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Alecco appeared arms Barnaby Rudge beautiful Bechuana begging Bentley's Miscellany black earth British India called Captain Chinese court cried door dress Duke of Rutland England English exclaimed eyes face favour feel feet Flinders Bay Gaetano gentleman give half hand head heard heart Hirsch honour hour improvements India instantly Ireland John Dory labour lady laugh Laura light living look Lord Löwe manufacture matter Matthew Médoc mendicity ment miles mind Minna Miss Burney morning Nauplia never night nozem Oldcraft once passed person Pitt poor Port Arthur present Queen readers replied round Russia seemed September 29 servants side six months Skivers smile soon stood suddenly surgeon tell thing thought tion turned vagrants voice walked whole woman words young
Seite 74 - Love had he found in huts where poor Men lie : His daily Teachers had been Woods and Rills, The silence that is in the starry sky, The sleep that is among the lonely hills.
Seite 174 - tis not that now I shrink from what is suffer'd : let him speak Who hath beheld decline upon my brow, Or seen my mind's convulsion leave it weak ; But in this page a record will I seek. Not in the air shall these my words disperse, Though I be ashes ; a far hour shall wreak The deep prophetic fulness of this verse, And pile on human heads the mountain of my curse ! cxxxv.
Seite 546 - ... a twining of arms, a grasping of hands, and a swift telegraphing upon the tiny fingers ; whose rapid evolutions convey the thoughts and feelings from the outposts of one mind to those of the other. There are questions and answers, exchanges of joy or sorrow, there are kissings and partings, just as between little children with all their senses.
Seite 545 - It has been ascertained beyond the possibility of doubt, that she cannot see a ray of light, cannot hear the least sound, and never exercises her sense of smell, if she have any.
Seite 549 - In her intellectual character it is pleasing to observe an insatiable thirst for knowledge, and a quick perception of the relations of things. In her moral character, it is beautiful to behold her continual gladness, her keen enjoyment of existence, her expansive love, her unhesitating confidence, her sympathy with suffering, her conscientiousness, truthfulness, and hopefulness.1 Such are a few fragments from the simple but most interesting and instructive history of Laura Bridgman.
Seite 546 - During the year she has attained great dexterity in the use of the manual alphabet of the deaf mutes; and she spells out the words and sentences which she knows so fast and so deftly that only those accustomed to this language can follow with the eye the rapid motions of her fingers. " ' But wonderful as is the rapidity with which she writes her thoughts upon the air, still more so is the ease and accuracy with which she reads the words thus written by another...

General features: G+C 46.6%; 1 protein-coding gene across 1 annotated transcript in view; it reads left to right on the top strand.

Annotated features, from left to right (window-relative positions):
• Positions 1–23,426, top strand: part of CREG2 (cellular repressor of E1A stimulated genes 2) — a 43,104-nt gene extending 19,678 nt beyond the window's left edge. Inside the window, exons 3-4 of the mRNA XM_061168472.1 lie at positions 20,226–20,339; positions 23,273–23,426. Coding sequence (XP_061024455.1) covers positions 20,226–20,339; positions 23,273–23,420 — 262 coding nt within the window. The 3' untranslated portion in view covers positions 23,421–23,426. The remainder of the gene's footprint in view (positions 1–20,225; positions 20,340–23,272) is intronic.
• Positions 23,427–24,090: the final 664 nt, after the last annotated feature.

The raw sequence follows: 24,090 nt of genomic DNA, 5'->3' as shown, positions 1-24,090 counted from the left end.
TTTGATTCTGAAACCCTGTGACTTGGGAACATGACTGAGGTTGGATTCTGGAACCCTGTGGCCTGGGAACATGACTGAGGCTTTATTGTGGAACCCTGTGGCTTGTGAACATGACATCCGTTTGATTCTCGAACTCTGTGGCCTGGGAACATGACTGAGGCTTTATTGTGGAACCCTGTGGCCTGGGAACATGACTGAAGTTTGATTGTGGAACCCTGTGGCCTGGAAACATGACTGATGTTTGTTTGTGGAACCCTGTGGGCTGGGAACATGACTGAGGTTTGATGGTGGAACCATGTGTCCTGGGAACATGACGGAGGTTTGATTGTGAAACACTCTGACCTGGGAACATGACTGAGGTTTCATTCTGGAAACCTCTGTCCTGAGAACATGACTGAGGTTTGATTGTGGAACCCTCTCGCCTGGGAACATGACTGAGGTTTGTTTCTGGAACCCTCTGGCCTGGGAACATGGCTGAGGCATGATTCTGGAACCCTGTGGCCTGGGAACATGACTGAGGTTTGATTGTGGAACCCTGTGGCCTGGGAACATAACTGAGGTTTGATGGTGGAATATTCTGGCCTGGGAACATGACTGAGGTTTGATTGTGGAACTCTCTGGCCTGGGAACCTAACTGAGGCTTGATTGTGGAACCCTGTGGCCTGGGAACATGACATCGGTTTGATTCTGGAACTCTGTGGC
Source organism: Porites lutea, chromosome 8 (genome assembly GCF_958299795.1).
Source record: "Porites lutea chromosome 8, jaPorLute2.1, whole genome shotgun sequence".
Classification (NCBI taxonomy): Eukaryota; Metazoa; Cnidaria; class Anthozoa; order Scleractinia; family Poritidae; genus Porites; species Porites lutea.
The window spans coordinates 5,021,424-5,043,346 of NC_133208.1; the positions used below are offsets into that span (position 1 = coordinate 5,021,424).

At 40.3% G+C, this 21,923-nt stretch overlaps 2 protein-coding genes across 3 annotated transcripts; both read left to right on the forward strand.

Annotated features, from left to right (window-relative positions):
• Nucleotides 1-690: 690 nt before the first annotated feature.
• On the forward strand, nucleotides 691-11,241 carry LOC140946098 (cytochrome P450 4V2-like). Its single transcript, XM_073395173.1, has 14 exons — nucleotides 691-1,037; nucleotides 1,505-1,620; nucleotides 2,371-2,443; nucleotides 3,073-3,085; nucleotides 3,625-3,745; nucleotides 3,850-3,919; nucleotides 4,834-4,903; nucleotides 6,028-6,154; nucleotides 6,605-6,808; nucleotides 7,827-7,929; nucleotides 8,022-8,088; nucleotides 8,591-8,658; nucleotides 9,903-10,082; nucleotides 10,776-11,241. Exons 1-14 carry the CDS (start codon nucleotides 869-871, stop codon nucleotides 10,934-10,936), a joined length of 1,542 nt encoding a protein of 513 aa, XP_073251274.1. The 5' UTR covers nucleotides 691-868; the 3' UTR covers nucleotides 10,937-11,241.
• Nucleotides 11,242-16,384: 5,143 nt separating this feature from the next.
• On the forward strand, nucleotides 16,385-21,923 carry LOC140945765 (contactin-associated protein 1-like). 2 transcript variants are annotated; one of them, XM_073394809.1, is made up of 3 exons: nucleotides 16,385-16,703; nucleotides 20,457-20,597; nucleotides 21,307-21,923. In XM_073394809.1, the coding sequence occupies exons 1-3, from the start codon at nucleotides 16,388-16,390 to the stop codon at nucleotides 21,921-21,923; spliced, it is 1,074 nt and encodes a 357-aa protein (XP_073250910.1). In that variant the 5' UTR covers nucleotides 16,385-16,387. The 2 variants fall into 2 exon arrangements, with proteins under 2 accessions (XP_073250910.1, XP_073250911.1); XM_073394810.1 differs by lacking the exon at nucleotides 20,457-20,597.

Seite 544 - Her teacher gives her a new object, for instance a pencil, first lets her examine it and get an idea of its use, then teaches her how to spell it by making the signs for the letters with her own fingers; the child grasps her hand and feels her fingers as the different letters are formed ; she turns her head a little on one side, like a person listening closely ; her lips are apart ; she seems scarcely to breathe; and her countenance, at first anxious, gradually changes to a smile, as she comprehends...
Seite 9 - You think I love flattery (says Dr. Johnson), and so I do; but a little too much always disgusts me: that fellow Richardson, on the contrary, could not be contented to sail quietly down the stream of reputation, without longing to taste the froth from every stroke of the oar.
Seite 507 - Provided also, and be it enacted, that if the said board shall be of opinion, that the subject matter of any of their deliberations concerning the levying war or making peace, or treating or negotiating with any of the native princes or states in India, or with any other princes or states, or touching the policy to be observed with respect to such princes or states...
Seite 548 - ... near her. Perceiving the matron, of whom she is very fond, she grasped her with one hand, holding on convulsively to her mother with the other; and thus she stood for a moment; then she dropped her mother's hand; put her handkerchief to her eyes; and turning round, clung sobbing to the matron; while her mother departed, with emotions as deep as those of her child.